That ballot on your kitchen counter — the one you’ve been looking at for a few days. Fill it out and mail it today. Don’t waste your vote.
Those who we count on the most to support our city are counting on you to fill in the four little blank lines marked “yes” and go to the mail box.
If you ask local residents how they feel about teachers, fire fighters, our seniors, our parks, or support for recreation and athletic programs for all ages, you hear people gush about how much they admire teachers. How proudly fire fighters serve. How much you care about our community.
Today I want talk about teachers.
If you really love your kids’ teachers, show them. This time they need you more than we need them. More than anyone, our teachers will suffer if you don’t vote yes.
In the early part of this decade two override elections failed.
State funding for schools was also being cut, and despite stories to the contrary full funding has never been restored.
How were teachers and our classrooms impacted?
I once sat on the school district budge committee. I saw firsthand the painful decisions that were made.
If we fail to pass the override, expect a repeat of most or all of these devastating results.
Over 220 teachers received Reduction In Force notices in just one year. Over 100 of them were eliminated immediately.
Others were reassigned to lesser duties. We had 1,418 teachers in 2011 when the first override failed. By 2015, only 1,240 were still employed.
That horrible number doesn’t tell the whole story. Those with the most experience were most likely to be pushed out and then replaced.
It’s not legal to discriminate based on age, but those who had the highest pay levels were at great risk of not showing up again — something that the former administration should be castigated for having done, but it happened.
Those teachers who remained had their pay frozen. Their take home pay fell as they were charged more each year for things like health coverage.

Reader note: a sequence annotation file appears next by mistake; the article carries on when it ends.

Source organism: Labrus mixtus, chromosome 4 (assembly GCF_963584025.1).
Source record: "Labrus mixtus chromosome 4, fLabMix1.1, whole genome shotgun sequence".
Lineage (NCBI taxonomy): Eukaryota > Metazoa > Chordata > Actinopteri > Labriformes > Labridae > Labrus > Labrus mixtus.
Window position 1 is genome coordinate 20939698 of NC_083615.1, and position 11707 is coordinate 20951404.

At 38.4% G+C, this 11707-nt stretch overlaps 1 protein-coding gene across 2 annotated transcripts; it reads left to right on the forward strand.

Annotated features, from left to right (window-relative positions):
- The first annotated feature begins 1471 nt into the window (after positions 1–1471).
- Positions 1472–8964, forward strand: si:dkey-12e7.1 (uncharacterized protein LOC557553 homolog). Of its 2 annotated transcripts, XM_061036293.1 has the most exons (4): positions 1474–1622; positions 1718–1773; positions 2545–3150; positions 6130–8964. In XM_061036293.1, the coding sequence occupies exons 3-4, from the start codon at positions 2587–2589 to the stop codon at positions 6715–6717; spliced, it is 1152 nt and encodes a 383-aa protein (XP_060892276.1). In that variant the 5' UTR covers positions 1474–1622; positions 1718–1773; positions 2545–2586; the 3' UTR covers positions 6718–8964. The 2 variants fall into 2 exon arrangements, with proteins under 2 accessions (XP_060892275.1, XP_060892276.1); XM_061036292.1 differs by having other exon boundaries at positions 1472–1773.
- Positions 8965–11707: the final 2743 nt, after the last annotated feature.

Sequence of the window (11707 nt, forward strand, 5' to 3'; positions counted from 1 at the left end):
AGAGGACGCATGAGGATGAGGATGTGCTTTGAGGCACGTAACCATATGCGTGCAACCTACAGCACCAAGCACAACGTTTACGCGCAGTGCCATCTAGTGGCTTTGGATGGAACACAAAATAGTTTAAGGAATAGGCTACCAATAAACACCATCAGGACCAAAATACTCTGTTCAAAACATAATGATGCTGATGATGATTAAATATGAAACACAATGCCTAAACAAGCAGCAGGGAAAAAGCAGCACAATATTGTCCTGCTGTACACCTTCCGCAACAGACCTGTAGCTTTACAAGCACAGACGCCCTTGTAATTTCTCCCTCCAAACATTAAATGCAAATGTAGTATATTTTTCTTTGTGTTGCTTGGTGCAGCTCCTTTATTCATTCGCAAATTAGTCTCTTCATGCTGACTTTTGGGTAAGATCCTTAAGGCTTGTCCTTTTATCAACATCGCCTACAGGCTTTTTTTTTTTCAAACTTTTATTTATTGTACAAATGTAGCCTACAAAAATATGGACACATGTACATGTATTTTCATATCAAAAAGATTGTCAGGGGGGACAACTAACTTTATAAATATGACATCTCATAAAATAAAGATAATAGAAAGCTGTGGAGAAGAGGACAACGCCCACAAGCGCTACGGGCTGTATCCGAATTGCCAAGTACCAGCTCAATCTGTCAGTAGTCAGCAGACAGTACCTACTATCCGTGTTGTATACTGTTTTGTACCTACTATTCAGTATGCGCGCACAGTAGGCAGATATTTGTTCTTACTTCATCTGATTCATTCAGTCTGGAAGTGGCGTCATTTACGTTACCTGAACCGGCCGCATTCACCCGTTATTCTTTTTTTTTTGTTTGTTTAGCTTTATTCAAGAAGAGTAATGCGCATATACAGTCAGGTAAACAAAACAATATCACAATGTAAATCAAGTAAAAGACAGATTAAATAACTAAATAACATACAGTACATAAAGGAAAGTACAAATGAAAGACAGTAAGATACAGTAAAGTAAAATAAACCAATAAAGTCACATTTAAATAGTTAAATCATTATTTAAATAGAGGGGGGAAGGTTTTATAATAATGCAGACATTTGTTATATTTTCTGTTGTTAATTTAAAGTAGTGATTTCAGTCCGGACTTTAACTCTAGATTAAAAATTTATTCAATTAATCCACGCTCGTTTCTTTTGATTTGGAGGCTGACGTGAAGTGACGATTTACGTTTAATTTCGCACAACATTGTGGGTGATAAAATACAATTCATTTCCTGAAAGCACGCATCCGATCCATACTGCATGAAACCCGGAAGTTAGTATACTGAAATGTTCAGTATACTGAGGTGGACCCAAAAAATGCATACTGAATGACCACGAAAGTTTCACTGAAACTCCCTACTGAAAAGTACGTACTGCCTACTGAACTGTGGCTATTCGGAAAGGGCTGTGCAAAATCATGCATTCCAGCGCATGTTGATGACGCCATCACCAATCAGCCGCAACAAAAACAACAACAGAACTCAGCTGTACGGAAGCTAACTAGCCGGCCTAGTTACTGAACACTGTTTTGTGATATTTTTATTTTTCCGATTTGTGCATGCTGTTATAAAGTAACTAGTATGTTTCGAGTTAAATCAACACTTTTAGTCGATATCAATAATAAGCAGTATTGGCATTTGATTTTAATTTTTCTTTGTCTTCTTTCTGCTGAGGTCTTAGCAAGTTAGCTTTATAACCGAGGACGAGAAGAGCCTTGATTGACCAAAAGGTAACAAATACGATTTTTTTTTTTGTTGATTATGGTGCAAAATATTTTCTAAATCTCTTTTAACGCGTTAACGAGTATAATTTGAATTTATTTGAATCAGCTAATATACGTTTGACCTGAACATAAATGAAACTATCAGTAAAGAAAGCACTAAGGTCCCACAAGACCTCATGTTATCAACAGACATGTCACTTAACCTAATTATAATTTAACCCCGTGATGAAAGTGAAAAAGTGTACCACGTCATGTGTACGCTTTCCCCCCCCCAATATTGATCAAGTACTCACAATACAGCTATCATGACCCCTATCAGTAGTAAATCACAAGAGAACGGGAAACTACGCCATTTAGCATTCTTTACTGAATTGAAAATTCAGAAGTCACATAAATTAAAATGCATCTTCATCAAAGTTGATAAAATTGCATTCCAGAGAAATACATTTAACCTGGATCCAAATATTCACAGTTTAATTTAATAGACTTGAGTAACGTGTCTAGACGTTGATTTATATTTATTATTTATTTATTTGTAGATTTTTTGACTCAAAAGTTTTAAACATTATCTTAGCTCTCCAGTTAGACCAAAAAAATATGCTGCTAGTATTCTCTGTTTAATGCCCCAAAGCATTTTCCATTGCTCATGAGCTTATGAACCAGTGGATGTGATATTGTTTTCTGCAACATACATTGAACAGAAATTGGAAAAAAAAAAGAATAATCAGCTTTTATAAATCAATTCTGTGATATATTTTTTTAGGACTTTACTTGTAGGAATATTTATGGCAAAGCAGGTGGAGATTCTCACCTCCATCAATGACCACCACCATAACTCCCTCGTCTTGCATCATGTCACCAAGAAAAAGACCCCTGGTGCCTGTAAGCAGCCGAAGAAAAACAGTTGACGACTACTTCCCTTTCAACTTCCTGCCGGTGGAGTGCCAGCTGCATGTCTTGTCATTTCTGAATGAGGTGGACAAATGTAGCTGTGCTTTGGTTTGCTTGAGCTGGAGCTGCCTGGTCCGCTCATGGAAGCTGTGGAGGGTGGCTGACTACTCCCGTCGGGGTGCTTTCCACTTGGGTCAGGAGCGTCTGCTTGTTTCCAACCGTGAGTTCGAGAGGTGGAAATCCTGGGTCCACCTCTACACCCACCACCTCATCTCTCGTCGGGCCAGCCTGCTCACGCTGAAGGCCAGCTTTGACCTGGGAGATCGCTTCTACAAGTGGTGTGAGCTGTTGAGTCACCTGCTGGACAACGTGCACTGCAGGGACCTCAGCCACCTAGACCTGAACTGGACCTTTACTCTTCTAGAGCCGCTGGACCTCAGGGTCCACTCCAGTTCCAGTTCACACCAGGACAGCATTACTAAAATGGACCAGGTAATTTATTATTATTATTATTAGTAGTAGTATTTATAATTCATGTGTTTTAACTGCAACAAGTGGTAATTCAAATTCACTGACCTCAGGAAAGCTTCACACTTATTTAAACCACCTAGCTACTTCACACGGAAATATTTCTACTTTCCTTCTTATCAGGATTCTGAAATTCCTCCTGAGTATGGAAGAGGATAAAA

We passed the override again in late 2014, but the budget for 2014-15 was already set in place. That same year average gross pay for our teachers had dropped by $5,714. Take home pay had dropped even more as deductions for health care rose.
We had increased class sizes. We had cut art, P.E., and music from the K-5 programs. We had even cut a half-day on Wednesdays.
Yes, those same things will happen if the override fails. There is no “fat to cut” — OK, that’s not true — there is a little fat to cut as there is in every budget on Earth. But not nearly enough to avoid the same draconian cuts that we were forced to make in 2014.
Here is one way to look at it. If we lose the override we will lose more than $19.5 million of annual funding.
How would your neighborhood school possibly handle a $650,000 cut to spending? Walk on your campus. Count the people working there.
Realize that 8-12 of them have to be cut if we lose the override.
What will your campus look like after that happens? Who would you want to see gone? Who do you think your school could do without?
What would your school be like next year?
We have regained much of our luster over the last four years despite being forced to wrestle control of the district away from a couple of tyrannical people.
Don’t give back the progress. Don’t push us back in to the darkness of the 2012-15 era.
Say “yes” to your teacher. And yourself.
You’re voting to give yourself a better city and school. Give yourself that present today. Mail that ballot.
Mike Norton is a Scottsdale resident and father of Scottsdale Unified School District students.